Monthly Archives: May 2014

Unit test deprecated methods

Deprecated methods have to be treated different. At least in my opinion. The question I did not discuss in that article is if we have to unit test deprecated methods or not. For the impatient here is my statement:

Deprecated methods have to be unit tested the same way as other methods.

Probably this is not a question when there is already a unit test for the method. In that case you just leave it there and keep it running each time the CI server fires. The question may come up in your mind when you inherit some legacy code and you, yourself deprecate some methods or just find it deprecated with no appropriate unit test. Why bother to invest time writing unit tests when the method will no longer be in use?

The answer to this why lays where the difference is between a deprecated and a deleted method. The deprecated method is still in use. It may happen that no one uses the method but that is not guaranteed. If it were you could just delete the method. Deprecated method is still in the published API with a slight comment: you better do not use it. Clear?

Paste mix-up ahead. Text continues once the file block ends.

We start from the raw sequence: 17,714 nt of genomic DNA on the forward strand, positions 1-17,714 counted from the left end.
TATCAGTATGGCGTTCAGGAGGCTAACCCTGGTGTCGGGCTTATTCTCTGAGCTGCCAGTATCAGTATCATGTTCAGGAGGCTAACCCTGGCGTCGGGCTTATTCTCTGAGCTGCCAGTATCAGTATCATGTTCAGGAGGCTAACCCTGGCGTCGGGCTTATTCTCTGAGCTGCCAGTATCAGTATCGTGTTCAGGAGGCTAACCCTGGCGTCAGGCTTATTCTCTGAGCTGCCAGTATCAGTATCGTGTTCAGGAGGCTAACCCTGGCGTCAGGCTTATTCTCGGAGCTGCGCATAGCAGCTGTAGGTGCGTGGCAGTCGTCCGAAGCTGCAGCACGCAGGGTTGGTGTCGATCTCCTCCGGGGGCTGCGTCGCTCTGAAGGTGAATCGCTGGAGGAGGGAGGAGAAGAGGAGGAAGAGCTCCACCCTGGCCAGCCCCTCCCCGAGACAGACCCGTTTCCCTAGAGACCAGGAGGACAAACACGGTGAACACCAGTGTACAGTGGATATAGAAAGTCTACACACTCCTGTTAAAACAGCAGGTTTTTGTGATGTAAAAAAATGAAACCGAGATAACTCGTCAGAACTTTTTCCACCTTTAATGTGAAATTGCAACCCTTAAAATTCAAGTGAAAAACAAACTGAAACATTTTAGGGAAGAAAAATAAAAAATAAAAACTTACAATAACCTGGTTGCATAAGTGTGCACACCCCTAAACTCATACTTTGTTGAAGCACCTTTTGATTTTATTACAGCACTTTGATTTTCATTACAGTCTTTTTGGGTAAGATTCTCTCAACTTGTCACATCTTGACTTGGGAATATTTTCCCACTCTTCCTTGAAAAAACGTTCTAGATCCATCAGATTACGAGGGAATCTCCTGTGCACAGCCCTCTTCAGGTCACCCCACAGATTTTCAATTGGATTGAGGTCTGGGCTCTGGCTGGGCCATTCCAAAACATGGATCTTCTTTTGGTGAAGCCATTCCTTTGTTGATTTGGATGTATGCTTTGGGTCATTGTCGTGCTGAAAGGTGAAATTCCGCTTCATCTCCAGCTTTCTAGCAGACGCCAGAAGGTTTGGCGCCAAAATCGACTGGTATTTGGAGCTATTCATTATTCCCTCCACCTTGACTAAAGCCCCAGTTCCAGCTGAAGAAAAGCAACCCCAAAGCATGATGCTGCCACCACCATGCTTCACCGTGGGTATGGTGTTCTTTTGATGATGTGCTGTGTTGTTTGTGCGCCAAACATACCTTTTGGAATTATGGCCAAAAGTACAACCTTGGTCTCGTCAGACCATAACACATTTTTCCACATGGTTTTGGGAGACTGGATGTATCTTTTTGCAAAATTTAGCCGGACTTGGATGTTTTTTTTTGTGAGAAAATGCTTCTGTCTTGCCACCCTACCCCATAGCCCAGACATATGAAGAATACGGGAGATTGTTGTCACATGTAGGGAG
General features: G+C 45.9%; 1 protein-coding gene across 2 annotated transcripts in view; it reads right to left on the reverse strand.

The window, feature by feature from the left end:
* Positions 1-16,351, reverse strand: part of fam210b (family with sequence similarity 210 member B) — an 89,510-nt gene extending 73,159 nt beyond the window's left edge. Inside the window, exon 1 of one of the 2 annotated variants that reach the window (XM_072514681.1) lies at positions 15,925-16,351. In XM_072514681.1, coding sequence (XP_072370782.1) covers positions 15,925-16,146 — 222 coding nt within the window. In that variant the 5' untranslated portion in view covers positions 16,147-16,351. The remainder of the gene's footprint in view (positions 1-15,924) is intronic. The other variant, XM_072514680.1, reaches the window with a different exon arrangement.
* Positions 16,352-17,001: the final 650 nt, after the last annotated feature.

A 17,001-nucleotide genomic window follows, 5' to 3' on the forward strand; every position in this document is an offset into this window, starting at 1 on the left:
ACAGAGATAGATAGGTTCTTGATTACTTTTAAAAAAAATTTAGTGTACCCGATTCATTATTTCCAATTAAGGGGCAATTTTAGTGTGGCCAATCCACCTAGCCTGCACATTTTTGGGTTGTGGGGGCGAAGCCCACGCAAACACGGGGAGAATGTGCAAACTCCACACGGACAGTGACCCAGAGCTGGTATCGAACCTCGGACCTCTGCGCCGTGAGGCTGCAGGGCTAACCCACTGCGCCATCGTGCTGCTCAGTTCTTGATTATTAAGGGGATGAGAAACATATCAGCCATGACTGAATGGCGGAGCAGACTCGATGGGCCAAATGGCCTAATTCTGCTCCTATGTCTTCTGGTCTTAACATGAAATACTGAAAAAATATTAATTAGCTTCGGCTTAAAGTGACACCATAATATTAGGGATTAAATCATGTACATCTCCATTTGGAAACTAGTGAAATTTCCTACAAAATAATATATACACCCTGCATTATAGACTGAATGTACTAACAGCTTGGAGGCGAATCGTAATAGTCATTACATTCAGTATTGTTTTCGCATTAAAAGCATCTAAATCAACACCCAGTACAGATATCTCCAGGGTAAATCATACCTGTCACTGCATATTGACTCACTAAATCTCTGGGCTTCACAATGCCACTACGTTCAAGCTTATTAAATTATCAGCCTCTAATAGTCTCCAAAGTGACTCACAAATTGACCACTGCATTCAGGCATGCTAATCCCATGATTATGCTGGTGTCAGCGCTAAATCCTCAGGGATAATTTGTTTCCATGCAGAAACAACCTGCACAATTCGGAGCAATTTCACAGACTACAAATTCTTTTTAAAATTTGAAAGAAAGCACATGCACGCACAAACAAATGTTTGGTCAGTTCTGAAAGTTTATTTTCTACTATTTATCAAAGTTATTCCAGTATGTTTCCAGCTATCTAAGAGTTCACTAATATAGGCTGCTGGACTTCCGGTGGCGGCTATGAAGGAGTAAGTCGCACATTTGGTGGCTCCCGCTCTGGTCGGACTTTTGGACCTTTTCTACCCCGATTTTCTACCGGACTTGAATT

What if there is no time to write the unit tests?

If there is no time (treat this precondition as a hypothetic and not questionable: that is another topic for what to have time) then there is no question.

Unit test are not writing themselves during the night, while you sleep.

What if you have some time but kind of short. In that case, if nothing else prevails, you can linger the tests for the deprecated methods to the end of the task list. If nothing else prevails. Being deprecated does not necessarily mean: not important. Many may still use it. It means: deprecated.